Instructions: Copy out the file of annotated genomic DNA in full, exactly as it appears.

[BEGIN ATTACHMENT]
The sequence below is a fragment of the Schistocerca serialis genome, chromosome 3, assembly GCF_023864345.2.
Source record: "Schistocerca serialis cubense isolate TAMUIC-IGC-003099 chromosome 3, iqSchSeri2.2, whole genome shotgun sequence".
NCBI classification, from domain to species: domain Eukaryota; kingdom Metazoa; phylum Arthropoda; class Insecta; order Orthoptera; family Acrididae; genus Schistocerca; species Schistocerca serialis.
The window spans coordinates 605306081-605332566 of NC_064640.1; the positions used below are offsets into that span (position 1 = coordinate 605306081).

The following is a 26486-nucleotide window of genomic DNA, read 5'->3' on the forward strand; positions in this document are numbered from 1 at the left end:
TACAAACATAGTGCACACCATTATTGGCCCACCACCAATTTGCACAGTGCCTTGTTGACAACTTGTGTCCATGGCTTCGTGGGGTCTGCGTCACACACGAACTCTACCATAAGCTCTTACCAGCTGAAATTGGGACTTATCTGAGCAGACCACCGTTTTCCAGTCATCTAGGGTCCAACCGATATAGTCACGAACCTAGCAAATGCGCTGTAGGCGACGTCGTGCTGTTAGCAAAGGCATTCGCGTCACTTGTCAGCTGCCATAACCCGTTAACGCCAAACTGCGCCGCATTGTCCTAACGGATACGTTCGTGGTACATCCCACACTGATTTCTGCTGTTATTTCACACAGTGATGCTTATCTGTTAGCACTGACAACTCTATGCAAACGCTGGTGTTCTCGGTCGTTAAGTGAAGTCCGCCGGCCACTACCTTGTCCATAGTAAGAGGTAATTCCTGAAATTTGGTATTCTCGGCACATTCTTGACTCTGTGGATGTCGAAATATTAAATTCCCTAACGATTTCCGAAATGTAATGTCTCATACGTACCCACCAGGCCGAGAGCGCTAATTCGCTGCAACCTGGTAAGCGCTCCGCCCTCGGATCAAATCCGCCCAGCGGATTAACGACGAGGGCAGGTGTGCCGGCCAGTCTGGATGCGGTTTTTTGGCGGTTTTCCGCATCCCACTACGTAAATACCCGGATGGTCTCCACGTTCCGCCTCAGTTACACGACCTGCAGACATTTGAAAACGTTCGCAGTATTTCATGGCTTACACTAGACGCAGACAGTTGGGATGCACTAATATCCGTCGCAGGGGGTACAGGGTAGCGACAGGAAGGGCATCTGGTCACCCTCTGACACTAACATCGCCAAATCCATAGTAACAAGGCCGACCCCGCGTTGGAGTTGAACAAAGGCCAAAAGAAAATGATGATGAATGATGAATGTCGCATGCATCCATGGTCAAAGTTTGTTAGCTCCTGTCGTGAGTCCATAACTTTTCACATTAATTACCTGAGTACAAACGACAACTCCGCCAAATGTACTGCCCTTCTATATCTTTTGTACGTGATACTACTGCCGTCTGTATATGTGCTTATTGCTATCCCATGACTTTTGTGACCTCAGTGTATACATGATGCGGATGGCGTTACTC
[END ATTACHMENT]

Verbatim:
The sequence below is a fragment of the Schistocerca serialis genome, chromosome 3, assembly GCF_023864345.2.
Source record: "Schistocerca serialis cubense isolate TAMUIC-IGC-003099 chromosome 3, iqSchSeri2.2, whole genome shotgun sequence".
NCBI classification, from domain to species: domain Eukaryota; kingdom Metazoa; phylum Arthropoda; class Insecta; order Orthoptera; family Acrididae; genus Schistocerca; species Schistocerca serialis.
The window spans coordinates 605306081-605332566 of NC_064640.1; the positions used below are offsets into that span (position 1 = coordinate 605306081).

The following is a 26486-nucleotide window of genomic DNA, read 5'->3' on the forward strand; positions in this document are numbered from 1 at the left end:
TACAAACATAGTGCACACCATTATTGGCCCACCACCAATTTGCACAGTGCCTTGTTGACAACTTGTGTCCATGGCTTCGTGGGGTCTGCGTCACACACGAACTCTACCATAAGCTCTTACCAGCTGAAATTGGGACTTATCTGAGCAGACCACCGTTTTCCAGTCATCTAGGGTCCAACCGATATAGTCACGAACCTAGCAAATGCGCTGTAGGCGACGTCGTGCTGTTAGCAAAGGCATTCGCGTCACTTGTCAGCTGCCATAACCCGTTAACGCCAAACTGCGCCGCATTGTCCTAACGGATACGTTCGTGGTACATCCCACACTGATTTCTGCTGTTATTTCACACAGTGATGCTTATCTGTTAGCACTGACAACTCTATGCAAACGCTGGTGTTCTCGGTCGTTAAGTGAAGTCCGCCGGCCACTACCTTGTCCATAGTAAGAGGTAATTCCTGAAATTTGGTATTCTCGGCACATTCTTGACTCTGTGGATGTCGAAATATTAAATTCCCTAACGATTTCCGAAATGTAATGTCTCATACGTACCCACCAGGCCGAGAGCGCTAATTCGCTGCAACCTGGTAAGCGCTCCGCCCTCGGATCAAATCCGCCCAGCGGATTAACGACGAGGGCAGGTGTGCCGGCCAGTCTGGATGCGGTTTTTTGGCGGTTTTCCGCATCCCACTACGTAAATACCCGGATGGTCTCCACGTTCCGCCTCAGTTACACGACCTGCAGACATTTGAAAACGTTCGCAGTATTTCATGGCTTACACTAGACGCAGACAGTTGGGATGCACTAATATCCGTCGCAGGGGGTACAGGGTAGCGACAGGAAGGGCATCTGGTCACCCTCTGACACTAACATCGCCAAATCCATAGTAACAAGGCCGACCCCGCGTTGGAGTTGAACAAAGGCCAAAAGAAAATGATGATGAATGATGAATGTCGCATGCATCCATGGTCAAAGTTTGTTAGCTCCTGTCGTGAGTCCATAACTTTTCACATTAATTACCTGAGTACAAACGACAACTCCGCCAAATGTACTGCCCTTCTATATCTTTTGTACGTGATACTACTGCCGTCTGTATATGTGCTTATTGCTATCCCATGACTTTTGTGACCTCAGTGTATACATGATGCGGATGGCGTTACTC